Adoption means the permanent transfer of parental responsibility. This is such an important thing to happen to a child’s life, that the law requires adoption agencies (like us, Devon Adoption) and courts to make sure that they put the child’s long-term welfare first when they make decisions about adoption.
We at Devon Adoption, as a local authority, however cannot make such an arrangement legally binding. Only the court can do this, by the making of an adoption order. This ends the child’s legal relationships with the birth family and gives the child new parents. The child becomes a full member of the adoptive family, the same as being born to the adopters.
Know your rights as birth parents. Find out more here.
Devon Adoption’s Birth Family Support Service offers free and confidential one-to-one support and advice to birth families affected by adoption at any stage of the process.
Birth parents guide to adoption PDF download
8. Life Story Book factsheet PDF download
Birth parents, grandparents, and brothers and sisters of the adopted child may suffer feelings of grief, loss, anger, guilt, depression and confusion. These feelings can be around long after the adoption has happened.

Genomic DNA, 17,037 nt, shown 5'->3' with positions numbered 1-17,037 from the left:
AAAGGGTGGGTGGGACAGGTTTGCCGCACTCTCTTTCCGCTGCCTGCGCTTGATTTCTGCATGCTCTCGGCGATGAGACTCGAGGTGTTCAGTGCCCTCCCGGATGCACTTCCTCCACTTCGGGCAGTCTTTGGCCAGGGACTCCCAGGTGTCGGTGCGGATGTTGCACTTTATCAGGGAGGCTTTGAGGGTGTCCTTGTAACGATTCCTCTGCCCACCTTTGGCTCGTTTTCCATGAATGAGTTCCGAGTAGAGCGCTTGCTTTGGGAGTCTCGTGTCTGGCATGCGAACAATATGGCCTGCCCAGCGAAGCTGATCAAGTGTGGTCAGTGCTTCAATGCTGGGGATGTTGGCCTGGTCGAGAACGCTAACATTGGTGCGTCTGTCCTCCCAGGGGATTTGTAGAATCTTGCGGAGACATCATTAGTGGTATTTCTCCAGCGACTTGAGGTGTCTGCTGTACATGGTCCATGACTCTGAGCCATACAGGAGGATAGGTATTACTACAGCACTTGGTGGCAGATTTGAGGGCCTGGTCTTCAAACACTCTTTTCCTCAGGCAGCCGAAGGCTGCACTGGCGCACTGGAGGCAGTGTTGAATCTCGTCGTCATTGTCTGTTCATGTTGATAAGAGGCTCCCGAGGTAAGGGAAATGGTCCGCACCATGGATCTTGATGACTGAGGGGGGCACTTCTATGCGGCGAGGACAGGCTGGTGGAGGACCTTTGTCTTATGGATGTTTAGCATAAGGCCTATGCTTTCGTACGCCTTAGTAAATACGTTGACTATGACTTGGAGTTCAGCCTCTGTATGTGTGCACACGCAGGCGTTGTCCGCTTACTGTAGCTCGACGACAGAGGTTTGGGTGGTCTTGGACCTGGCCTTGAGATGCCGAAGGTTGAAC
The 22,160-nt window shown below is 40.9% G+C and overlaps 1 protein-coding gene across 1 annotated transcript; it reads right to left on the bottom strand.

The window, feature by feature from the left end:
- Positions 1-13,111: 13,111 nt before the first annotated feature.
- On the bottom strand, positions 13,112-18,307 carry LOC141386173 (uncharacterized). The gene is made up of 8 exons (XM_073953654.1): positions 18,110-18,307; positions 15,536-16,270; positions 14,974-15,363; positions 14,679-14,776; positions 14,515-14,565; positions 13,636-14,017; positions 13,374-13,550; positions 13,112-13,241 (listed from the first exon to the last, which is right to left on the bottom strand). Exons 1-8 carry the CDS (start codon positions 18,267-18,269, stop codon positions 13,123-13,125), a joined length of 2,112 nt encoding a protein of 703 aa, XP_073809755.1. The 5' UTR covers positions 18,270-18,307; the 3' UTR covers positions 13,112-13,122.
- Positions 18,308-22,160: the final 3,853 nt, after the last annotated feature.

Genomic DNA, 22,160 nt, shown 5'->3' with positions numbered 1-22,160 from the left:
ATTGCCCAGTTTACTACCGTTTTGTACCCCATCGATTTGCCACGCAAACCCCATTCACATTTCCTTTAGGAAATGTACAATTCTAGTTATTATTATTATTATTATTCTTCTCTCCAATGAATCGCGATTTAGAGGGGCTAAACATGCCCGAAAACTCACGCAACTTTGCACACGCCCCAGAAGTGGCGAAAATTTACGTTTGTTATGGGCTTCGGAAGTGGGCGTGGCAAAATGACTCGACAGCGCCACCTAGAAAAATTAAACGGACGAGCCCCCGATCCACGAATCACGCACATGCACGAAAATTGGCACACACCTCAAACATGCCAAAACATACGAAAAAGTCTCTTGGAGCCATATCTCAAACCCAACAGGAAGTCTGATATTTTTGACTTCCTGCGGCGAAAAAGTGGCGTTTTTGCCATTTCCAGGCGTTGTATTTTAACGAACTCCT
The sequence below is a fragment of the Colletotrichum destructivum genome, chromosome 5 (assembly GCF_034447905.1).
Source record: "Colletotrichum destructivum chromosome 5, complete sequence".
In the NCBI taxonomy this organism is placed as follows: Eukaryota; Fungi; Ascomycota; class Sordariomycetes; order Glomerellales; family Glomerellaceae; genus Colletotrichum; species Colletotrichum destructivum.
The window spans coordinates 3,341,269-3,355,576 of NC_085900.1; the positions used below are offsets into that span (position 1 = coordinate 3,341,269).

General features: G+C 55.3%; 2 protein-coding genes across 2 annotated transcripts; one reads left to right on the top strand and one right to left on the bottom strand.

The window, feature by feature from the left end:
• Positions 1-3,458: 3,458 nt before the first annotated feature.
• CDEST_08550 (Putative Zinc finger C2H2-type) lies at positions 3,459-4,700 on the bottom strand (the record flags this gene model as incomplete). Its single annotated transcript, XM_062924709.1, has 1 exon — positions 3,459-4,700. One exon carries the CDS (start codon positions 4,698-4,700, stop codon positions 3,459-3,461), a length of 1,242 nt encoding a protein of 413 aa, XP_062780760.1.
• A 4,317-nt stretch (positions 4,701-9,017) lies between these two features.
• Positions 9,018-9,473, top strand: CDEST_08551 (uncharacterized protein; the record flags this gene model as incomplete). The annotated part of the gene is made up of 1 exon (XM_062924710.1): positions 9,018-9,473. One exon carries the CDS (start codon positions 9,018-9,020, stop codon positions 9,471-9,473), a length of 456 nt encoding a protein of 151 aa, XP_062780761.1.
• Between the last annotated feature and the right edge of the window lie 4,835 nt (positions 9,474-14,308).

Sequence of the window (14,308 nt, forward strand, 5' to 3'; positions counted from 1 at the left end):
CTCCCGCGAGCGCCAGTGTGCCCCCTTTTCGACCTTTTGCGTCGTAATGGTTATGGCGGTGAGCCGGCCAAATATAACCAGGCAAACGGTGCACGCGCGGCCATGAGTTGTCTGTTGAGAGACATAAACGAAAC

Counselling and talking to others can help you feel less isolated and enable you to explore the painful and difficult feelings around adoption. It can also help you to understand the process. The child’s social worker may talk to you about this service but you can refer yourself at any time by contacting your Support Counsellor through Devon Adoption on 0345 155 1076.
It is considered better for the child to grow up knowing their origins and for adoptive parents to encourage this. All adopters have training in the importance of talking with an adopted child about their origins and supporting contact with their birth family if this has been agreed.
Many adopted children have clear, valuable memories of their birth families, previous carers and relatives and contact with these people may help the adoption be more successful.
Types of contact with adopted children
There are two types of contact which can help adopted children keep in touch with their birth families:
- direct contact – arranged face to face meetings
- indirect contact – through letters and referred to as letterbox
Letterbox is the most common form of contact for adopted children. See factsheet:
5. Letterbox Service factsheet PDF download
Your social worker will also give you advice and information about how it works.
Will my child be able to find me after adoption?
At the age of 18, people who were adopted can legally apply to the get a copy of the original birth certificate.
There is a national Adoption Contact Register, which helps to put adopted people and their birth family in contact with each other if this is what they both want.
You record your name and contact address on this register, then if your adopted adult child chooses to trace you, they can get information about you from the register. It is up to your child to decide whether or not to contact you.
You can find more information about this in our Adopted adults web page.